Growing Social Media Use Among Employees Necessitates Employer Response
Blogger Heather Armstrong knows first hand about the legal issues involving social media and the workplace. At a Friday program of the American Bar Association Annual Meeting, “Legal Issues From the Social Media Explosion: The Workplace,” Armstrong shared how posts criticizing her boss and co-workers on her blog, Dooce.com, got her fired.
“I felt like I had ended my life,” shared Armstrong. “I was valedictorian at my school, I graduated with honors from college, and here I was getting fired for doing something really, really dumb.” Her advice today to bloggers: “Be ye not so stupid.”
Armstrong’s experience at the intersection of social media and the workplace eight years ago resonated enough with the online community to coin the term “dooced,” meaning getting fired for something you’ve written on your website.
After getting dooced in 2002, Armstrong ignited a debate on privacy that continues today as social media explodes in popularity. Facebook recently announced more than 400 million worldwide users. Along with Twitter, Facebook posted triple-digit growth last year, and in America, social networking overall now accounts for 25 percent of all activity on the Internet, according to statistics from Nielsen Wire. Additionally, according to a recent study, nearly one-quarter of employees use social networks while at work.
Such tremendous growth in social network use, especially in the workplace, combined with the increasing use of mobile devices and new Web 2.0 technologies that make it easier to connect with others via the Internet, have only amplified the debate on employer and employee rights.
While it is still unclear how much control employers can exert over their employees, according to panelist Marylee Abrams, a legal expert on social media, it is vital for companies to develop social media policies to develop boundaries for their employees.
“If you have an employee using a smart phone at work and he is texting about things that are happening in the workplace, it is possible that the employee is creating a business document that could be discoverable should there be any type of litigation. How are you going to get control over that?” asked Abrams. “You do that through your social media policies.”
To help employers, Abrams listed several elements of good social media policies.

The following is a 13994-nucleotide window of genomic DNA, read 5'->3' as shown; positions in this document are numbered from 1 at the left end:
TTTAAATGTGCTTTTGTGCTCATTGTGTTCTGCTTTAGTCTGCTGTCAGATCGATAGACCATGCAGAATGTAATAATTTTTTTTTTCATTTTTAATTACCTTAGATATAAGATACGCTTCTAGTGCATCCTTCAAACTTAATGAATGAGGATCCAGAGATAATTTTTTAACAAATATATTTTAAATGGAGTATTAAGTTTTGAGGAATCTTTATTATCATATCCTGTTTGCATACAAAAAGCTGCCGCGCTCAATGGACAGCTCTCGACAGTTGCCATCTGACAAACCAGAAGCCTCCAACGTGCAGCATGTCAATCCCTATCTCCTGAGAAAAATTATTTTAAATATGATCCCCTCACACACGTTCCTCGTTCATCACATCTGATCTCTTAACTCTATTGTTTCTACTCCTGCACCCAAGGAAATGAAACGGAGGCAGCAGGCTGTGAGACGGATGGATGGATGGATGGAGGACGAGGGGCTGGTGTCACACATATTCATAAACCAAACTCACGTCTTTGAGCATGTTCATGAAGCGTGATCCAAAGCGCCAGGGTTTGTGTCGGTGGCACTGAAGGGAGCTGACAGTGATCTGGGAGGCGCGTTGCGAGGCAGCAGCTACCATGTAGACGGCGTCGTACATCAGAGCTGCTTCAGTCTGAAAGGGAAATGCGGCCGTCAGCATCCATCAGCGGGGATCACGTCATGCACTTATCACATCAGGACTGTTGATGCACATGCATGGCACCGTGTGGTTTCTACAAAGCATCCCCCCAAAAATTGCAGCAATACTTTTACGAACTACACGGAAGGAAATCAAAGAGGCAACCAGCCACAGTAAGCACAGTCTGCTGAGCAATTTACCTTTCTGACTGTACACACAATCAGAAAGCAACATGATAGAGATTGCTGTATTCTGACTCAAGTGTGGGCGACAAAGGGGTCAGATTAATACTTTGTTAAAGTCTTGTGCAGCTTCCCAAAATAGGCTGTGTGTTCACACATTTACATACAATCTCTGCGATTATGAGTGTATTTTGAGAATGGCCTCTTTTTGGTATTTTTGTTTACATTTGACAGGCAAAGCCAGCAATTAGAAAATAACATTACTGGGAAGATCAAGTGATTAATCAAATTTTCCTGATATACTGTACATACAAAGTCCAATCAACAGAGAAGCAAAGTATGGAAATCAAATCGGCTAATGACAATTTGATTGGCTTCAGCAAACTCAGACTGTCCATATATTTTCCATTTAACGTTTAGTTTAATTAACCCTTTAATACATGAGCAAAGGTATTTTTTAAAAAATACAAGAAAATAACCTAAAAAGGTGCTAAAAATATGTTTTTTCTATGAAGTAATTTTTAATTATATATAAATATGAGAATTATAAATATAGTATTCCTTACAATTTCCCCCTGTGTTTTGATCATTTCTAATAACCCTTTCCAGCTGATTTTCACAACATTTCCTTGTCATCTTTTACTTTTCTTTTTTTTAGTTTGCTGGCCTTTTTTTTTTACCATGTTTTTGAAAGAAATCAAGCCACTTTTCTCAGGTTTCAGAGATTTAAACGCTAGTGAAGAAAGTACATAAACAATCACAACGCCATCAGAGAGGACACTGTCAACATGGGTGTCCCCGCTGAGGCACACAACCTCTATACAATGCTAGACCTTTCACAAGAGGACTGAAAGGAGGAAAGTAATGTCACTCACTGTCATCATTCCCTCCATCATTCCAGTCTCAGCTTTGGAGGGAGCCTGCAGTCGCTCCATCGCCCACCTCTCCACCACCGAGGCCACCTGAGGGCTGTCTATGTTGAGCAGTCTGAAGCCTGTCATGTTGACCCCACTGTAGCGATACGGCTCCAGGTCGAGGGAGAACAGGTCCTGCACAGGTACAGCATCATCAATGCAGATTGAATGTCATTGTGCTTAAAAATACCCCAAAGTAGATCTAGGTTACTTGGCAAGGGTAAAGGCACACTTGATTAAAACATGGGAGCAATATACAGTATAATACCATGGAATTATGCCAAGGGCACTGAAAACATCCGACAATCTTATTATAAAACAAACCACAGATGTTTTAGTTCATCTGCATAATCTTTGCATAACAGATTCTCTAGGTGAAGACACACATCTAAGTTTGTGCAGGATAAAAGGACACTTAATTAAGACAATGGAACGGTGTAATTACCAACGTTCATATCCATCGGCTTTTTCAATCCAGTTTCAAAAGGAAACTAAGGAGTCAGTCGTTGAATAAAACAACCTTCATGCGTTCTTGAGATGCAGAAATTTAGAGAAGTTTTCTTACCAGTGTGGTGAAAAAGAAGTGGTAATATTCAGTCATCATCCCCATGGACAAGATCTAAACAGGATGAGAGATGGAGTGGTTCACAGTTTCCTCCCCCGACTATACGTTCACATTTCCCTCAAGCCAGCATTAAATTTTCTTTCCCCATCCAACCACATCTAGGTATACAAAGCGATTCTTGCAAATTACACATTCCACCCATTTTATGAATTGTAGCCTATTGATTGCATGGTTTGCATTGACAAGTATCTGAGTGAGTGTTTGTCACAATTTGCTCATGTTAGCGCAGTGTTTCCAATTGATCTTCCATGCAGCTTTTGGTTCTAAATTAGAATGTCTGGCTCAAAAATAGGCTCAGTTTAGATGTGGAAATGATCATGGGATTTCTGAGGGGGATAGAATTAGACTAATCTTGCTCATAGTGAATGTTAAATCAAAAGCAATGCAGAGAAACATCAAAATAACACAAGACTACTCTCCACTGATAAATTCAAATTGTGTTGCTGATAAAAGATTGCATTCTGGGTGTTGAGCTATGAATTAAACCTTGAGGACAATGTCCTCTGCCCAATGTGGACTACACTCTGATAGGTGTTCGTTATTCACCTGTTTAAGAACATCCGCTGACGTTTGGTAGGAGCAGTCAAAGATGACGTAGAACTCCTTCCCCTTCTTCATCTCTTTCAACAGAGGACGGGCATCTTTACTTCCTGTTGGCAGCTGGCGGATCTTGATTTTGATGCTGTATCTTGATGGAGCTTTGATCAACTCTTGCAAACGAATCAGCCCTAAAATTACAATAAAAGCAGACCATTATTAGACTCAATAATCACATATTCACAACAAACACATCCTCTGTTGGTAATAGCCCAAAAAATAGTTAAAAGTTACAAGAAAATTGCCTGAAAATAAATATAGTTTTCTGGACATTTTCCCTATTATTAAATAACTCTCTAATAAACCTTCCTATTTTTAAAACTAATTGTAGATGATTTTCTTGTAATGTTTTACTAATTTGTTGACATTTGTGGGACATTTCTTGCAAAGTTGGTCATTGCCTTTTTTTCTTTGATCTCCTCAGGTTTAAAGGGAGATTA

- Custom-fit policies to address the specific business and its technology, and update them when new technologies are acquired.
- Consider use of social networks at work and during personal time. Also, policies should cover technology belonging to the workplace as well as employee-owned technologies, such as smart phones.
- If an employee writes about the company, she must include a disclaimer that states that the employee’s opinions are not necessarily the company’s; the employee should also identify her employment relationship with the company.
- Create boundaries for business relationships. “Managers should not ‘friend’ their employees online,” said Abrams.
- Regulate or prohibit the use of company name and logo.
- Advise employees that they do not have a reasonable expectation of privacy in e-mails, computer use or other employer-provided technology.
- Prohibit dissemination of sensitive and confidential company information.
- Train employees on the policy.
- Clearly define the company’s expectations and consequences for violating the policy, and be consistent in messaging.
Despite the importance of social networking policies, less than 30 percent of employers have them, according to a Manpower report.
If employers have any doubt about the power of social media, Armstrong—who still blogs—shared a recent personal story about her broken brand-new washing machine. After getting nowhere with the company after several attempts to get the machine replaced, she took to Twitter to share her frustration with her 1.5 million followers. The very next day, a company vice president called and immediately got her washer fixed.
“Legal Issues From the Social Media Explosion: The Workplace” was sponsored by the Tort, Trial and Insurance Practice Section.
In addition to Armstrong and Abrams, the session also included social media legal expert Kenneth Kunkle.